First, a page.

Today we joyously introduce the first release in a series of videos produced by our friends at Transient Pictures exploring the people and stories that make Brooklyn Brewery. As 2013 marks our 25th year of making beer, there’s no better person to kick things off than Brooklyn co-founder & president, Steve Hindy.
Most craft brewers had a life before beer. Steve Hindy covered wars and assassinations for The AP in the Middle East. Along the way, he met American diplomats in bone-dry Islamic countries whose only source of beer was home-brewing. War correspondents are a resourceful lot, and Steve brought that resourcefulness to starting a brewery in Brooklyn.
25 years ago, two neighbors threw caution to the wind, quit their respective day jobs as a reporter and a banker, and founded Brooklyn Brewery. The road to success was paved with many challenges, but today The Brewery’s award-winning roster of beers is distributed in 25 states and 21 countries, and the neighbors, Steve Hindy & Tom Potter (before and after pic below) are two happy campers: Tom has moved on to found the NY Distilling Company, and Steve still sits in the chair at the brewery. (cont. below)
To celebrate this quarter century of Brooklyn beer, we’re partying right next door with our BFF’s at Brooklyn Bowl and introducing a very special Silver Anniversary Lager – a double bock version of Brooklyn Lager, our first and best selling beer — available throughout 2013 featuring four unique labels by Brooklyn-based artists. Each new label will be launched at our quartlery Local x Local music, arts and media party at The Bowl. First up is March 20 (poster below) featuring Brooklyn band Beach Fossils, one of our faves.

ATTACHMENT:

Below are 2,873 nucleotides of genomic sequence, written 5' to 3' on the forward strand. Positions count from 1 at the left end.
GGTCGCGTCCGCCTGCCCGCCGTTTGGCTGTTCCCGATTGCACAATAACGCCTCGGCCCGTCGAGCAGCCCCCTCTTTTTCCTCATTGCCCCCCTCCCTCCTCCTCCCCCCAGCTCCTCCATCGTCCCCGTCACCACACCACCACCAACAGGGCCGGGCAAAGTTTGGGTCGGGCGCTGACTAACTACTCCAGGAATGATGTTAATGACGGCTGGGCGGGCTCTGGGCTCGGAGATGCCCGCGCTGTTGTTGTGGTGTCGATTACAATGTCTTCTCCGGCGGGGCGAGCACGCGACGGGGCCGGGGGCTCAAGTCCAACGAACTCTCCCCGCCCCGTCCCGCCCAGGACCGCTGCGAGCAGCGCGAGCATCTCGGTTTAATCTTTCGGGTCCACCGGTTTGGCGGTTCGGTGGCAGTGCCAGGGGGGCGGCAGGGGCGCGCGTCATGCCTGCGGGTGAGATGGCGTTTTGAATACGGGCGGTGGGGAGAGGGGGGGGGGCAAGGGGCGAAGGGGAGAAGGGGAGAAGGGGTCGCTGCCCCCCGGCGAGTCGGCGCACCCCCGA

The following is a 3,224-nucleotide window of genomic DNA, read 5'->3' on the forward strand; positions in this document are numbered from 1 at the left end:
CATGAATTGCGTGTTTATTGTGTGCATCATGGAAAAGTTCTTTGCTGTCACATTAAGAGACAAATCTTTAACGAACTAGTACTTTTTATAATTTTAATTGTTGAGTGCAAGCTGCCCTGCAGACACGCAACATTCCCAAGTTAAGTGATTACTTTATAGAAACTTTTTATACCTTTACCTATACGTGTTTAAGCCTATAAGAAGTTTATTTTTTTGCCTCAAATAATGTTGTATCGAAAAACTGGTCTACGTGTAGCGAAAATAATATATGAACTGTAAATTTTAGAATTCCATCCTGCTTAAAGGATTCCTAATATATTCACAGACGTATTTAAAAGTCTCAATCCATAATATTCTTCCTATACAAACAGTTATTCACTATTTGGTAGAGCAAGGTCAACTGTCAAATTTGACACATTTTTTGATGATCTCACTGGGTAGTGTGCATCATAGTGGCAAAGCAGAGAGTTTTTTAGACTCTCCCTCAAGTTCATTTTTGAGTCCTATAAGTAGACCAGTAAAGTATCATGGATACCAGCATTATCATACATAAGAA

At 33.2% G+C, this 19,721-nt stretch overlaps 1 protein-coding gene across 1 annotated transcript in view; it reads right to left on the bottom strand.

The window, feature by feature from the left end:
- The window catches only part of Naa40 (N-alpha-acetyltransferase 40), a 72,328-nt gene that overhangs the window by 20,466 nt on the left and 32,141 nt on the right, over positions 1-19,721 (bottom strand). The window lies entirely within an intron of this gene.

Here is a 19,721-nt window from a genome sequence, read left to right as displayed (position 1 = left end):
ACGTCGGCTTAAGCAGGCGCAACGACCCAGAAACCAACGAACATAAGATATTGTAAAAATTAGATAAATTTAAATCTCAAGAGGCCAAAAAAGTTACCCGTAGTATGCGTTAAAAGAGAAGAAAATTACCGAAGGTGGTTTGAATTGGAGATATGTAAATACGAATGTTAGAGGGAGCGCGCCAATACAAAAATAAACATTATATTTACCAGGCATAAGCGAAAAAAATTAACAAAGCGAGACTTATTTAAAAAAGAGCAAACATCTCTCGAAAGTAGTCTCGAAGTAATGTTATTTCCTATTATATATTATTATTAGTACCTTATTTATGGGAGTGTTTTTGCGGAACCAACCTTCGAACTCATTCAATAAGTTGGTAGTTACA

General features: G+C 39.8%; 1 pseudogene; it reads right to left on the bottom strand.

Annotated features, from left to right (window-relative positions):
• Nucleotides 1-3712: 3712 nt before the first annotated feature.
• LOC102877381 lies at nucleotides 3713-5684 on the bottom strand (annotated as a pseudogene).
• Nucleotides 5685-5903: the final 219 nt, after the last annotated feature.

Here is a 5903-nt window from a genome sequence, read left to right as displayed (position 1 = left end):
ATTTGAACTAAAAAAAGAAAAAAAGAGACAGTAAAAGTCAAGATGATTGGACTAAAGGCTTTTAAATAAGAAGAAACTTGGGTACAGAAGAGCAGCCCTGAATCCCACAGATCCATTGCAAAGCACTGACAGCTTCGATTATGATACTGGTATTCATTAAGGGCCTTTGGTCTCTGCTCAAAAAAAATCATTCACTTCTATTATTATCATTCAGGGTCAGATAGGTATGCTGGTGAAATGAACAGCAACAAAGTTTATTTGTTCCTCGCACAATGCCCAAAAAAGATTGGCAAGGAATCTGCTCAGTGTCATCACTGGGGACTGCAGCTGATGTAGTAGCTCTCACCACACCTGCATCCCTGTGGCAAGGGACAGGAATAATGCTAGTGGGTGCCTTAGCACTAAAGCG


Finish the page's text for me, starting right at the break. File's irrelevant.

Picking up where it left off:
The party is free with an RSVP, or $5 at the door on the day of. Silver Anniversary Lager will be available on draft & in big bottles, pints of Brooklyn Lager will be just $4, and Blue Ribbon is cooking up their famous Bone Marrow & Oxtail Marmalade Sliders as a special menu item.
“Back in the early 90s, we were busily trying to establish a beer culture in New York City through our distribution company, The Craft Brewers Guild,” Steve reminisces. ”I did my first beer dinner at Windows on the World, atop the World Trade Center, in 1992. We did hundreds of such dinners over the next few years, and we continue to do them to this day. This article by highlighted some of the beer dinner pioneers, like Alan Harding at Nosmo King (the first No Smoking restaurant in NYC).”
We look forward to reporting on how food writers regard beer in 2033. Speculation is already circulating about anti-gravity pours and the effects of space travel on hops…
On Bloomberg TV’s “Taking Stock“, host Pimm Fox had “halal” on the brain when it came to guessing who his mystery guest was last week. To be fair, one of the clues was: “Islamic laws were the catalyst for my guest to learn his or her craft.” Watch the full clip here.
Celebrate the opening of the new St. Ann’s Warehouse space by coming down to 29 Jay Street in Dumbo to see MIES JULIE. The show examines the struggles of race, class and life in modern South Africa, and has won several awards in previous festivals. “We had front row seats for a production of Strindberg’s ‘Mies Julie’ Saturday night,” Steve says. “Artistic Director Susan Feldman said, ‘Are you sure you want to be in the front row?’ We later learned what she was talking about. VERY intense play. Don’t miss it.”
Brooklyn Brewery will be on hand to support our friends at St. Ann’s. The show is only open until December 16, so be sure to buy your tickets today!